When Connor MacLeod (of the Clan MacLeod) came back from death in the original Highlander, he got to carry around a cool sword, fall in love and chop off a bunch of heads while Queen played in the background. When George A. Romero's zombies came back from the grave in 1978's Dawn of the Dead, they got to...well, there was considerably less glamour in store for them. The words "flesh-eating" and "horrible plague" come to mind. But like the kilt-clad swordsman, they're getting another shot at walking among the living: Both cult classics are getting a new lease on life.
Could Woody Harrelson be the best thing about Zombieland? Hard to believe, right? After all, when was Woody Harrelson the best thing about any movie? It's been a while. And to say that he may be the best thing in a movie about a zombie infestation... well that either says great things about his performance or bad things about your zombie movie. Omar and Pablo Gallaga are only going by what they see in the trailer, but that trailer shows them some wacky slapstick, a lot of Zach Snyder-esque slo-mo scenes and a fun, zombie-killing Harrelson, and they're calling it like they see it. Check out their newest video in "Trailers Without Pity" to see why Shaun of the Dead shouldn't be worried, even if zombie fans should.
This weekend, the 3-D computer-generated spectacle Monsters vs. Aliens comes out in theaters, and the concept seems exciting and new, despite the long film history of its component parts. After all, the "monsters" of the title are all tributes to 1950s horror and sci-fi movies -- the Blob, the Fly, the 50-Foot Woman and the Creature from the Black Lagoon -- and the alien, with his giant robot, is a fairly standard Mars Attacks type. But together, in a Dirty Dozen-style story, it's like a whole new idea! Hollywood seems to like this math, too, if the in-development Cowboys and Aliens is any indication. We came up with a few genre crossovers we'd like to see, using established character types, in the hopes that Hollywood will finally return our phone calls.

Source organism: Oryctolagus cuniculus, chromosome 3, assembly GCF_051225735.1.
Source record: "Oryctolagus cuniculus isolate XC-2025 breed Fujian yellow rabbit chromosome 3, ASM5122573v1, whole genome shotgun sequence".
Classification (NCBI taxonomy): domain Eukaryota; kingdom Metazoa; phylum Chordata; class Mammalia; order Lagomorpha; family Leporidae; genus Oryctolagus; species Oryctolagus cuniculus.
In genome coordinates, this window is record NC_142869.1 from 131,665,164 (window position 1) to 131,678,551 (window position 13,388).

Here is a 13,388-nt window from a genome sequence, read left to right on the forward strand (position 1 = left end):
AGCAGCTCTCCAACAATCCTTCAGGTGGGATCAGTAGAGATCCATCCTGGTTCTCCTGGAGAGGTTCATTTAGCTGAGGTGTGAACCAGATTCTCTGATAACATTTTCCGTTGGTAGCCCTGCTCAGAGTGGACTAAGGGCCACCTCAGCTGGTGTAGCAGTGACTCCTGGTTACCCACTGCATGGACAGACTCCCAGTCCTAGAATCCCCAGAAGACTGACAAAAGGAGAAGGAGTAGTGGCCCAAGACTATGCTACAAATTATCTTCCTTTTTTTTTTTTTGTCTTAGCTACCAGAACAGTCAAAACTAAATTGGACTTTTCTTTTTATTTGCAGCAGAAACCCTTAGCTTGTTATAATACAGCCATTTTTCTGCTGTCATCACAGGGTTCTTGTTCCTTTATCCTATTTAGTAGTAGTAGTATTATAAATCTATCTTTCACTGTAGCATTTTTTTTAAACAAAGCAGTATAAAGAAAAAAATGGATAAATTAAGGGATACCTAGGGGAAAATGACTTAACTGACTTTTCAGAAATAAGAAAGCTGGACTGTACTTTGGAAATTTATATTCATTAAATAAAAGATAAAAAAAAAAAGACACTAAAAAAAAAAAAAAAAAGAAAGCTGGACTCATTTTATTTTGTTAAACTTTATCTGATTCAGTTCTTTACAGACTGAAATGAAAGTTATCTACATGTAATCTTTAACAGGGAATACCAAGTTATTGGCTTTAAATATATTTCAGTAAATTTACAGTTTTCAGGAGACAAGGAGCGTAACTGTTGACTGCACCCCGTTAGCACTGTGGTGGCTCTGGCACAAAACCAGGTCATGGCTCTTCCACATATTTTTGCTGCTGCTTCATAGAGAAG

Sometimes when a writer or director embarks on a new but familiar project, the phrase "going to the well" is used. It evokes an image of someone with empty bucket in hand, going to the well of creativity, and dipping into it for inspiration. Repeatedly. In horror icon George A. Romero's case, you might say instead that he's going to the graveyard for his inspiration -- with a trusty shovel and a flashlight. According to Variety, the writer-director has begun work on an as-yet-untitled thriller, and the antagonists will once again be Romero's flesh-eating zombies pals. This time, they're rising from the grave to munch on their living relatives. And you thought your family reunion was bad.
They say life begins at 40. A lot of groundbreaking movies are turning forty in 2008, including a controversial film that broke new ground by showing something that had never been seen before. It was unbelievable what people were doing in this movie! To moviegoers in 1968, the graphic imagery and nihilistic plot was like a bucket of ice water to the face. Forty years later, the movie still has the ability to shock and scare, despite being relatively tame in comparison to today's gratuitous gut-fests. What is this horror masterpiece that's getting a new release on DVD this week? I'm talking about Otto Preminger's Skidoo. Just kidding.